There are two ways to approach a problem. The first is “Hey we’ve been looking at this data, we think we have this figured out.” and you push that design/solution out into the rest of the business. The challenge with that is that not all intelligence and judgement is in the data. Sometimes it’s in the minds and the decisions that people are making in the field and that’s not captured in the data. The better way to approach a problem is to start with the business. The most impactful projects I've been part of are with people who can sit within operations and understand a problem at a higher level, but can also understand ambiguity and decision points and what data you need to support processes that come after that.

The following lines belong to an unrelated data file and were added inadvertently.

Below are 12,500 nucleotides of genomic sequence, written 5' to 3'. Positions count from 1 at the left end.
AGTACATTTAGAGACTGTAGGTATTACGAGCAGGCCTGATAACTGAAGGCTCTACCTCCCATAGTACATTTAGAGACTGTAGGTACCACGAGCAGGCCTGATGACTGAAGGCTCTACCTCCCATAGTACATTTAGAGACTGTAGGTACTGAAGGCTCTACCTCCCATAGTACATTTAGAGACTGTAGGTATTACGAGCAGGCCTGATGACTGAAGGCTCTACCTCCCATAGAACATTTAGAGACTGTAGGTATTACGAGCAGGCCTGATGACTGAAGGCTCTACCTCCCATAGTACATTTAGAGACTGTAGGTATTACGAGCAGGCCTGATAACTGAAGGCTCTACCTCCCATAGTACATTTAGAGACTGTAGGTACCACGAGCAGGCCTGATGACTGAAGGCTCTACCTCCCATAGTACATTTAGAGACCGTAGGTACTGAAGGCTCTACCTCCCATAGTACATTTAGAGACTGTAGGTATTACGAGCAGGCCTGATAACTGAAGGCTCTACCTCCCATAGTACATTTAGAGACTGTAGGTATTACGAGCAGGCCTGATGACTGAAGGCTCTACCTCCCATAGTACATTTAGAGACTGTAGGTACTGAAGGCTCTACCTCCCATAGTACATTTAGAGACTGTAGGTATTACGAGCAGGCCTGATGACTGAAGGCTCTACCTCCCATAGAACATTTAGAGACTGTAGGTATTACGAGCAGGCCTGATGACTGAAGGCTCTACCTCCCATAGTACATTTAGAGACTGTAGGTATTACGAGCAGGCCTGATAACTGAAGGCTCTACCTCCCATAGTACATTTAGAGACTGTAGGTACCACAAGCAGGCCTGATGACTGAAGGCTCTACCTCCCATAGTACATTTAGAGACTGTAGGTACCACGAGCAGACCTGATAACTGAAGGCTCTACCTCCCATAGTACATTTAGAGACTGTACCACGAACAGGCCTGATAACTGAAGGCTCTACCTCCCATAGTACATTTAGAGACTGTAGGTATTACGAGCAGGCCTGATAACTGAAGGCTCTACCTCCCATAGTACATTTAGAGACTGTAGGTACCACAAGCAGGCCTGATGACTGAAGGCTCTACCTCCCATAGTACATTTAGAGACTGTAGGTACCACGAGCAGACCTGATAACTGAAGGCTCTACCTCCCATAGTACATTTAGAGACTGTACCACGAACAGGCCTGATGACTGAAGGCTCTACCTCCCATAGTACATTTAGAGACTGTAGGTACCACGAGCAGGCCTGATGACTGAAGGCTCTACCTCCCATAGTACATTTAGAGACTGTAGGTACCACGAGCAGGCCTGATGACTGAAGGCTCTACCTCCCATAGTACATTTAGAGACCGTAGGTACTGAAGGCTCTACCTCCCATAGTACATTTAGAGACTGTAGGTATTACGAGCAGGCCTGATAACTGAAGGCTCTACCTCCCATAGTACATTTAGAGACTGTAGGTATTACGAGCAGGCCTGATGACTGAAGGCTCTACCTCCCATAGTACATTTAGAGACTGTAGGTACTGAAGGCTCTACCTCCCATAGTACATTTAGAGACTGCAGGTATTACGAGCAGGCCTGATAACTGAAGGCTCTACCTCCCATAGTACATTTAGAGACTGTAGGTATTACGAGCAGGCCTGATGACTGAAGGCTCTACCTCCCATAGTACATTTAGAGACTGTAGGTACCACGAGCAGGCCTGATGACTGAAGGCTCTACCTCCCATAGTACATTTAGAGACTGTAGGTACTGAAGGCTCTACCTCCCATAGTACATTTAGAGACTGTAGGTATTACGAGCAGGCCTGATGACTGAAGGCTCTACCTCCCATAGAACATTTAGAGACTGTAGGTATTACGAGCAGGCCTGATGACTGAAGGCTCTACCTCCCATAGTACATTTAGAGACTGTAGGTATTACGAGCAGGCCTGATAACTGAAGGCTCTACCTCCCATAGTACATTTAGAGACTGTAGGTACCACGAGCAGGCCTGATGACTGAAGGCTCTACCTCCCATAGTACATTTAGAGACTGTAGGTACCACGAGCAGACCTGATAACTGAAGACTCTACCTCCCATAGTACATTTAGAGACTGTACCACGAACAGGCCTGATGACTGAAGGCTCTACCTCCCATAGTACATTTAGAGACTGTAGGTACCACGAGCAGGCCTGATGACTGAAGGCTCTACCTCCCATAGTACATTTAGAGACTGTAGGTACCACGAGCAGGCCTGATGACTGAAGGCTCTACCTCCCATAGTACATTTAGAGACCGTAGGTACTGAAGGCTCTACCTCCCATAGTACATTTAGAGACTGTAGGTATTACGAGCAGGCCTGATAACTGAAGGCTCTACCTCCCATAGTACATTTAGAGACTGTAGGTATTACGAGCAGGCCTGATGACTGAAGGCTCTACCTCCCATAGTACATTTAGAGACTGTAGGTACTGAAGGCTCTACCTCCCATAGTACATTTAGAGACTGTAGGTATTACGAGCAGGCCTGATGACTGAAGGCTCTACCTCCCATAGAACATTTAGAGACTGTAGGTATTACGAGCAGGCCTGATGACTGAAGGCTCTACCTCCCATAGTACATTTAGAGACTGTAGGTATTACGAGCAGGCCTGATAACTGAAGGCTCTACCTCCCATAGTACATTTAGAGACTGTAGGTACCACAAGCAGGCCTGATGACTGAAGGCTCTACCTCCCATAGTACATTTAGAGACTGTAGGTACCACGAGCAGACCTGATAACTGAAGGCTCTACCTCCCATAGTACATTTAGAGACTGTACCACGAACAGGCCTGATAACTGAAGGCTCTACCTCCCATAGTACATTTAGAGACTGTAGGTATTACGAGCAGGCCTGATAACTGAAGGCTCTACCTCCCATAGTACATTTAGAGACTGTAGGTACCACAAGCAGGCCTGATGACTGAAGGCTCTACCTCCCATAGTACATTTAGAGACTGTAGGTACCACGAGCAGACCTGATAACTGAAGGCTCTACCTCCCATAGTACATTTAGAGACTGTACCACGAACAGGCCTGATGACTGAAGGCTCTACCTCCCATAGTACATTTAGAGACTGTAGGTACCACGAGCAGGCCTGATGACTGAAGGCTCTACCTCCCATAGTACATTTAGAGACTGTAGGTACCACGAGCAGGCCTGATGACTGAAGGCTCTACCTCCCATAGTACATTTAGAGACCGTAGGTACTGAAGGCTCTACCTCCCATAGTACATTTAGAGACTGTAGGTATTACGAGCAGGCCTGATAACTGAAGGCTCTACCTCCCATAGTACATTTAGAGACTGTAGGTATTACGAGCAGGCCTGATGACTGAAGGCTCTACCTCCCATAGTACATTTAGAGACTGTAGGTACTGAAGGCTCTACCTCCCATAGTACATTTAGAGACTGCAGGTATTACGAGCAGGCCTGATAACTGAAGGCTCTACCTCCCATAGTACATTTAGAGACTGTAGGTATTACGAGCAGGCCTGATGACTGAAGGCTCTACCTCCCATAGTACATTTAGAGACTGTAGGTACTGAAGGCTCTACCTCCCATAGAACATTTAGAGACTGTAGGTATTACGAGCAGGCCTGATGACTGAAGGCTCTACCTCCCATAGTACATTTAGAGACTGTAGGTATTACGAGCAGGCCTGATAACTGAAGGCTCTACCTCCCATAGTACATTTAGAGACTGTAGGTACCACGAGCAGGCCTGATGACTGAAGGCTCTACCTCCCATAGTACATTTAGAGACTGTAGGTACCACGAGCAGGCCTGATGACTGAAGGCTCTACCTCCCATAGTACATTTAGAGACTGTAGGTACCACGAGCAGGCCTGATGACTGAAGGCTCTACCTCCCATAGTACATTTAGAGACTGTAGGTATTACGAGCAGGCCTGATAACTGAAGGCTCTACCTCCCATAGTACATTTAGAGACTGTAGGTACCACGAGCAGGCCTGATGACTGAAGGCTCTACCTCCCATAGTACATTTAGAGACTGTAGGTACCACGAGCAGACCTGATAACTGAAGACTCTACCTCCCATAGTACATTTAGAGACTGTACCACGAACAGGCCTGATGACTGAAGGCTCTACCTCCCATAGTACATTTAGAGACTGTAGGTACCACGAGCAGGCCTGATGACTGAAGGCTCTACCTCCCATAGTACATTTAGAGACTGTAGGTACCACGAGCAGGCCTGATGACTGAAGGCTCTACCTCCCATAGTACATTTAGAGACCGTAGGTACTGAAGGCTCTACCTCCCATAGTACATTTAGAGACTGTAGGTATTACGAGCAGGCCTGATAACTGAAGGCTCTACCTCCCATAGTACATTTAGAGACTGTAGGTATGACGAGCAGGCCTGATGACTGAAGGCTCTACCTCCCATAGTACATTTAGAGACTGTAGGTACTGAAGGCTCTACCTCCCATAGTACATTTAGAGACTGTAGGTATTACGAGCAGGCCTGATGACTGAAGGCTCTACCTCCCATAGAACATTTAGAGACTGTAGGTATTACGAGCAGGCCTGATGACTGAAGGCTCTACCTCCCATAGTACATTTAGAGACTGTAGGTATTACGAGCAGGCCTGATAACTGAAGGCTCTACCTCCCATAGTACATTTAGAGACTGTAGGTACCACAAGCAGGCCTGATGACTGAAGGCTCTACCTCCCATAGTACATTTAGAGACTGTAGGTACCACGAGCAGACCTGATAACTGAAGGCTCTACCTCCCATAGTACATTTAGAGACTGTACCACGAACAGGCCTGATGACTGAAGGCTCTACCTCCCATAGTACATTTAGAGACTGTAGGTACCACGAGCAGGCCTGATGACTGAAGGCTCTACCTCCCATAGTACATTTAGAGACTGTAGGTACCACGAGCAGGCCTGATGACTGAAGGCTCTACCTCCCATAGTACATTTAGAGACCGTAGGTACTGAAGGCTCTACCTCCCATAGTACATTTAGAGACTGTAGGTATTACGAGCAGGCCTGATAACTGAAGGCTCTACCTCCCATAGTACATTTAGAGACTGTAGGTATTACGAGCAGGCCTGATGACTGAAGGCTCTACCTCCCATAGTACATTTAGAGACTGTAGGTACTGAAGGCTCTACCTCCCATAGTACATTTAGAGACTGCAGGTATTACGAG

What’s the value of data science? The answer is if you don’t have it, your competitors probably do.
MP: Any advice on bridging the business and tech sides of an organization?
MH: Sometimes my team gets really excited about what they’ve done and I’ll say, just let the business speak to the benefits and that will help the adoption. Find the leaders who are willing to be drivers and the rest of the organization will look to that and strive for that too.
MP: What are your thoughts on tools like Access and Excel?